Will the Belgian government release an Iranian terrorist held in Belgium, in exchange of a university professor sentenced to death in Iran where he has been imprisoned on the basis of forced confessions following suspicions of “espionage for Israel”.
While it has always denied negotiating with Iran this release, Belgian daily newspaper Het Laatste Nieuws wrote that such a negotiation is taking place ”behind the scene” in order to save the life of the professor, Ahmadreza Djalali, a Swedish-Iranian doctor who lectured on emergency medicine at a Brussels university, who is said to be executed very soon.
Djalali’s fate has long been linked to that of Assadollah Assadi, a 49-year-old Iranian diplomat who masterminded a terrorist attack on Iranian opposition members. Assadi is imprisoned in Belgium where he was convicted for recruiting a Belgian-Iranian couple in 2018 to carry out a bomb attack at an important Iranian opposition congress, the large annual gathering of the National Council of Resistance of Iran, in Villepinte near Paris.The couple had been caught on their way to the French capital with a bomb containing one kilo of TATP.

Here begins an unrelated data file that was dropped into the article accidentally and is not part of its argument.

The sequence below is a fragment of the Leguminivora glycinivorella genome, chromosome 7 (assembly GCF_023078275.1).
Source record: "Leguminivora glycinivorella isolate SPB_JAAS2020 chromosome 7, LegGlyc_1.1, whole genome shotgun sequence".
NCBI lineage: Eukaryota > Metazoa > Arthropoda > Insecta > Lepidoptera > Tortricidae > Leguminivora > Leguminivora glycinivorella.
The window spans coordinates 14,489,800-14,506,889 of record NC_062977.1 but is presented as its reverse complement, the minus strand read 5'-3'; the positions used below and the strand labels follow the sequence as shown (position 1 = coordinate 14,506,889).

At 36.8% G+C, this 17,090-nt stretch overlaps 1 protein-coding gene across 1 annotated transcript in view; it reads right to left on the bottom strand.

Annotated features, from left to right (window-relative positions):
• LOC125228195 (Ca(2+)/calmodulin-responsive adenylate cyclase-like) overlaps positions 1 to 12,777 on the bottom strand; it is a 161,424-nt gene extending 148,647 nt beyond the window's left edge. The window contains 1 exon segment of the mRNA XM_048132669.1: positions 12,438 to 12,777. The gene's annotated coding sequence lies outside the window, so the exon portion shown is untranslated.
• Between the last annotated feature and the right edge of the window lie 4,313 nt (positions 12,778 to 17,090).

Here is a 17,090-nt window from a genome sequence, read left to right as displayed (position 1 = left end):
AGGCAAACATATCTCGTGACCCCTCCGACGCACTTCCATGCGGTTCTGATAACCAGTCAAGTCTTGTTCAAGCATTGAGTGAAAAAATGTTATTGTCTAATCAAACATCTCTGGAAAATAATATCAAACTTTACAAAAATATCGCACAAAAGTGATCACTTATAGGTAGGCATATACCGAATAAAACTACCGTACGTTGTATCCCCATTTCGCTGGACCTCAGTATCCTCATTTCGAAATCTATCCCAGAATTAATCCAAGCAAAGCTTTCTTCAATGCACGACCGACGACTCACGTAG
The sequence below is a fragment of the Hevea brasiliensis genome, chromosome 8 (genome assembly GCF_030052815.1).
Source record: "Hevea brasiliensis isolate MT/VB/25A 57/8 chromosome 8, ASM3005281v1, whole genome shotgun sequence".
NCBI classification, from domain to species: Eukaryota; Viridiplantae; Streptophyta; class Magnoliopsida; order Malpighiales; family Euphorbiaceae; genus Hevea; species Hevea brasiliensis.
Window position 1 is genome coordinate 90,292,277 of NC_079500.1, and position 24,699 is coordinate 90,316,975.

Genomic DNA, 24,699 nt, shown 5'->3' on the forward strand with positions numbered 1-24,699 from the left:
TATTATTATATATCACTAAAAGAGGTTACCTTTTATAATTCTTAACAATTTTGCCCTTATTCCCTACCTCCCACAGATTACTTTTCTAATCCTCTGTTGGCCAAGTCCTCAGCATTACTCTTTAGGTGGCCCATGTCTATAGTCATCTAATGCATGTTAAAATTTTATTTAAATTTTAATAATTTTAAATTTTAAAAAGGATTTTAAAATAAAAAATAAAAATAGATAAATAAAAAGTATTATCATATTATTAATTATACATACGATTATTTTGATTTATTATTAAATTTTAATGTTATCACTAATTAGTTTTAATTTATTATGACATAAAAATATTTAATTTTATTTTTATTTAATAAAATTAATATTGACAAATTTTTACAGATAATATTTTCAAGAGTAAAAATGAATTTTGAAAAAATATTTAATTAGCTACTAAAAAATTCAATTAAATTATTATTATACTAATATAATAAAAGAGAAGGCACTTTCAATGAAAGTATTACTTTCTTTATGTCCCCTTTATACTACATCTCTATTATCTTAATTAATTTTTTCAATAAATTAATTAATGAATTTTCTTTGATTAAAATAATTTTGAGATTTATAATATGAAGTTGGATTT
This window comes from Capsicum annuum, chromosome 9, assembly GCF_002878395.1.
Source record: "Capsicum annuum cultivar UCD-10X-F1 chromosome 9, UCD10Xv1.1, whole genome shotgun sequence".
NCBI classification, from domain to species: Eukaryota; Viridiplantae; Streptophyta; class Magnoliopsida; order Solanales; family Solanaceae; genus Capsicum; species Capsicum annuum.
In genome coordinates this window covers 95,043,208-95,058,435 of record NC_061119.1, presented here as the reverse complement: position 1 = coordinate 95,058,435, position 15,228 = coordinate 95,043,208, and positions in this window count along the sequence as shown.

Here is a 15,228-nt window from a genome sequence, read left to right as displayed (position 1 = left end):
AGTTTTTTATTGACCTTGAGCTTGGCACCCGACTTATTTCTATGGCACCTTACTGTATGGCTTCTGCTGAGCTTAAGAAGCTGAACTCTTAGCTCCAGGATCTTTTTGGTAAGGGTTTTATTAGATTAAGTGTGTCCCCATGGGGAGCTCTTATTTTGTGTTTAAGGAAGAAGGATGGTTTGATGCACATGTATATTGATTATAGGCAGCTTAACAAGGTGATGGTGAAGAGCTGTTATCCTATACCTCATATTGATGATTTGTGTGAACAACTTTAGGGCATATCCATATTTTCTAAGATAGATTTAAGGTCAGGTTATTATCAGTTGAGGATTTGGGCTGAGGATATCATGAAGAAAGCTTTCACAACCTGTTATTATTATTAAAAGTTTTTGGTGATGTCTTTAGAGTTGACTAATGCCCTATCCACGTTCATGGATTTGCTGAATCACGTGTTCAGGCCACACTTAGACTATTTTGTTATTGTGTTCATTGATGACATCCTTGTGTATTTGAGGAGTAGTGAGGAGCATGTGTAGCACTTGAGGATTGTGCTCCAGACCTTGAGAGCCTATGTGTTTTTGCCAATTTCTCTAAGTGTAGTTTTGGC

While Asasdi had been sentenced in 2021 to 20 years in prison for plotting the attack, rumors were rife that Iran had offered to “exchange” him for Djalali. But the Belgian government continues to claim that it never considered such a solution.
However, a membr of the Belgian parliament, Michael Freilich, from the Flemish N-VA party, who received information on a possible deal from memers of the Iranian opposition, has questioned the Belgian Foreign Minister and expressly asked for a guarantee that an exchange between Djalali and Assadi would not take place. “This man must not be given a single day of early release,” he said of the terrorist diplomat. “We are talking about terrorism at the highest level,” he said.
”We should never negotiate with terrorists. That will only encourage them to commit more attacks,” he added.
In the reply received by the MP, the Minister reportedly gave no guarantee, saying that there was “no legal framework for a prisoner exchange”.